VR enhances the things Adr1ft does well.
In my review of Adr1ft’s desktop version, I wasn’t wild about it. Here’s my verdict:
“Getting by on strong atmosphere (no pun intended), scenic views, and an intuitive means of controlling full three-dimensional movement, Adr1ft’s repetitive fix-it missions make its second half a chore to get through. Some strong pieces of voice acting would’ve been put to better use if the story weren’t so vague.”
Make sure to read or watch the full review to get my full thoughts on Adr1ft’s design. In this review, I’ll focus specifically on how it works as a VR game when played with the Oculus Rift headset and an Xbox One controller. This game is rated as “Intense” by the Oculus Store, which means Oculus’ testers have found it to potentially cause nausea in sensitive players.
It’s somewhat disappointing that, as one of the highest-profile launch games for the Rift, Adr1ft doesn’t make any elaborate use of virtual reality to create new gameplay mechanics. That’s likely due to it being designed to be playable on conventional gaming systems instead of being created exclusively for VR, and because of the Oculus Rift’s current lack of motion-tracked controllers.
That said, it does benefit in a big way from blocking out the entire world around you. This is a game about isolation, and when I was sealed into the Rift and couldn’t see familiar surroundings, I felt much more alone than I did when playing on a screen.
Plus, this premise is an ideal fit for the Rift’s current setup. We’re playing as a character who’s effectively sitting down in a space suit/rocket chair they’re piloting by manipulating controls while viewing the space around them through a helmet that limits their peripheral vision. In other words, there’s very little abstraction going on between what the in-game character is doing and what we’re doing.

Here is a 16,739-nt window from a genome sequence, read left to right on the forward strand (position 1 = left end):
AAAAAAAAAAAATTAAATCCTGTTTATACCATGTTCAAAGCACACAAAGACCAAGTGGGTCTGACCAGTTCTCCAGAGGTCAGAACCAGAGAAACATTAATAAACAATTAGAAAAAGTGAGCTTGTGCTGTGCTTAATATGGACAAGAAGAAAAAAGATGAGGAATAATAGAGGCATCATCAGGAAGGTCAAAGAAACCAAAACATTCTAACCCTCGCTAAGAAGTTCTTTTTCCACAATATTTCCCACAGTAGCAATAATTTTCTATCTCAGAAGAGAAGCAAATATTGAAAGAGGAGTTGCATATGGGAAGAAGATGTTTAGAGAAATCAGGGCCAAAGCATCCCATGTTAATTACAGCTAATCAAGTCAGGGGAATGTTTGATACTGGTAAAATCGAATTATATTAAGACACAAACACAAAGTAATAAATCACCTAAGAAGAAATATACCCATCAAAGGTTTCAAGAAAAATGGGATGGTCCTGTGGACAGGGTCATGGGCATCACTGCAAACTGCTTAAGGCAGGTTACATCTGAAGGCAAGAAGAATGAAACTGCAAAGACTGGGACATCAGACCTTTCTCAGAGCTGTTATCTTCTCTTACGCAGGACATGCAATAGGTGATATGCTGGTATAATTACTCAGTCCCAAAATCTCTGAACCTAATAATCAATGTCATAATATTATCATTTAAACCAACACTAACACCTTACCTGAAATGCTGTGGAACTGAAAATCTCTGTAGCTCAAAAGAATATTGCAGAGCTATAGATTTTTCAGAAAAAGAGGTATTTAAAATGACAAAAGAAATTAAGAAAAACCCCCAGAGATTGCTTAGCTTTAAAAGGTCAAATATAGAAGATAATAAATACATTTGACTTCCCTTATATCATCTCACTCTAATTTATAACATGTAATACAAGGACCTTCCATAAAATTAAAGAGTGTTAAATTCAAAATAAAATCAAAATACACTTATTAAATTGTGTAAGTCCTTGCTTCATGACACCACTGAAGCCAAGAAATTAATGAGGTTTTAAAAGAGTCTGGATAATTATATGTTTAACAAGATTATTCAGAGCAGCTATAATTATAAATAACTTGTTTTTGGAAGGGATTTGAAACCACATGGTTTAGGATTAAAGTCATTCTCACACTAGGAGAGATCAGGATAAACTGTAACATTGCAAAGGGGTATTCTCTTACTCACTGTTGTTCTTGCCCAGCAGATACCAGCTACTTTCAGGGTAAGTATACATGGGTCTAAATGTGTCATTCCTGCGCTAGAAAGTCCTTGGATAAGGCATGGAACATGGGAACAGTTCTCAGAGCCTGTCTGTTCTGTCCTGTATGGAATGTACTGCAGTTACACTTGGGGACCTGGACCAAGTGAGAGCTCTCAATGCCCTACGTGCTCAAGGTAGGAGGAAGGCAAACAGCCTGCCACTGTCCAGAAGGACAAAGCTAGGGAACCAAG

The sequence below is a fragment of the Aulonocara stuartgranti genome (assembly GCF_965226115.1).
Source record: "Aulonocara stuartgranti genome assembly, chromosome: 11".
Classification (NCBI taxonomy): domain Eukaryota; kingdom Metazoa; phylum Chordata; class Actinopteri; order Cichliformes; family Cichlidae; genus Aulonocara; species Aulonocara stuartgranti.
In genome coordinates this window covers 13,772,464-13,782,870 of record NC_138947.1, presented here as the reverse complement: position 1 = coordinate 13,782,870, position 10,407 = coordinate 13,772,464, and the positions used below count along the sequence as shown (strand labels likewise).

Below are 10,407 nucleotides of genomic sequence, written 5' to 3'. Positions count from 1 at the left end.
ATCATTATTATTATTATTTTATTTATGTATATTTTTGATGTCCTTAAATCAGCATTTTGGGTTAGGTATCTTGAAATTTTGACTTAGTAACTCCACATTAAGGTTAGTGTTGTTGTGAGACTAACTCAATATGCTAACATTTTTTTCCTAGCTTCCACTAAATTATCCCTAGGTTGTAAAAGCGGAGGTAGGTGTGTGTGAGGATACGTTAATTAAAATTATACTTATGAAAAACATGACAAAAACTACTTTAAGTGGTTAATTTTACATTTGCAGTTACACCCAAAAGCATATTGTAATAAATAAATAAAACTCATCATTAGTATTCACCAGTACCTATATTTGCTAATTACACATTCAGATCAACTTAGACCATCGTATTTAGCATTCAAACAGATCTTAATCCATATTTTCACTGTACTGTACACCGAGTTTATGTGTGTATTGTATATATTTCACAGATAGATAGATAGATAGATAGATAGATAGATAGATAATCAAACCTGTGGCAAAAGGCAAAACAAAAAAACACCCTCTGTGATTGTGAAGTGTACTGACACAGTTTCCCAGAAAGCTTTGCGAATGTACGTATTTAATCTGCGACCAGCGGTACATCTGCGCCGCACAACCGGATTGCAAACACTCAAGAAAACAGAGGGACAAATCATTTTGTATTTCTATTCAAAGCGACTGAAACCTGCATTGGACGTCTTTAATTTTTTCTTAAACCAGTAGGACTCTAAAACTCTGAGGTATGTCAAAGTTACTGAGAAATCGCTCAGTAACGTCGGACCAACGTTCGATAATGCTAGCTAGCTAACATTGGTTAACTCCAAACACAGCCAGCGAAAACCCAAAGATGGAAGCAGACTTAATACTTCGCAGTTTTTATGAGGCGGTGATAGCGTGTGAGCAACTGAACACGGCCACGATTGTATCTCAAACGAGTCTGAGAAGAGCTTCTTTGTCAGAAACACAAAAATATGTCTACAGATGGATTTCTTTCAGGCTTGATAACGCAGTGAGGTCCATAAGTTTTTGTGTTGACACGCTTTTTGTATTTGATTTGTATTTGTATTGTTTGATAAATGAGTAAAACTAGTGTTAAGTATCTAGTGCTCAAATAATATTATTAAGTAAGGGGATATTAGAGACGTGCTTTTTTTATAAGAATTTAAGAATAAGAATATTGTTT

Inside the helmet, the interface has been redesigned to look like a real heads-up display (HUD) within the glass. When you turn your head to look up, down, right, or left, the helmet doesn’t move with you – you need to use the controls to turn the suit to face the direction you want to see. So while this helmet defeats any effort to use looking as a means of control, it effectively reinforces the illusion of being trapped within a claustrophobic space coffin.
The one part of gameplay that was changed by the VR perspective was that I found I had to look down and to the left to see my directional radar, and down and to the right to see my oxygen meter. Not having my oxygen in view at all times did make me more nervous – I had to remember to look and check frequently, or risk being caught off guard and running out of air.
The only part that feels strange is the hand that reaches out to grab the oxygen canisters and voice recorders. That is most definitely not my hand. Those same unauthorized arms will, in a few places, hijack control of your movement as they reach out to grab ladders and pull you through certain openings when you get near. On the other hand, when those hands claw at the helmet as you die of asphyxiation, it adds to the feeling that you’re losing control of your body in your last moments.
As for comfort, as someone who is not prone to motion sickness, I experienced some slight uneasiness in my stomach when pulling extreme maneuvers like spinning over backwards in certain situations, but those were fairly rare.
Finally, be aware that this version of Adr1ft is sold exclusively through the Oculus Home store and is separate from the standard desktop version – buying one does not get you the other.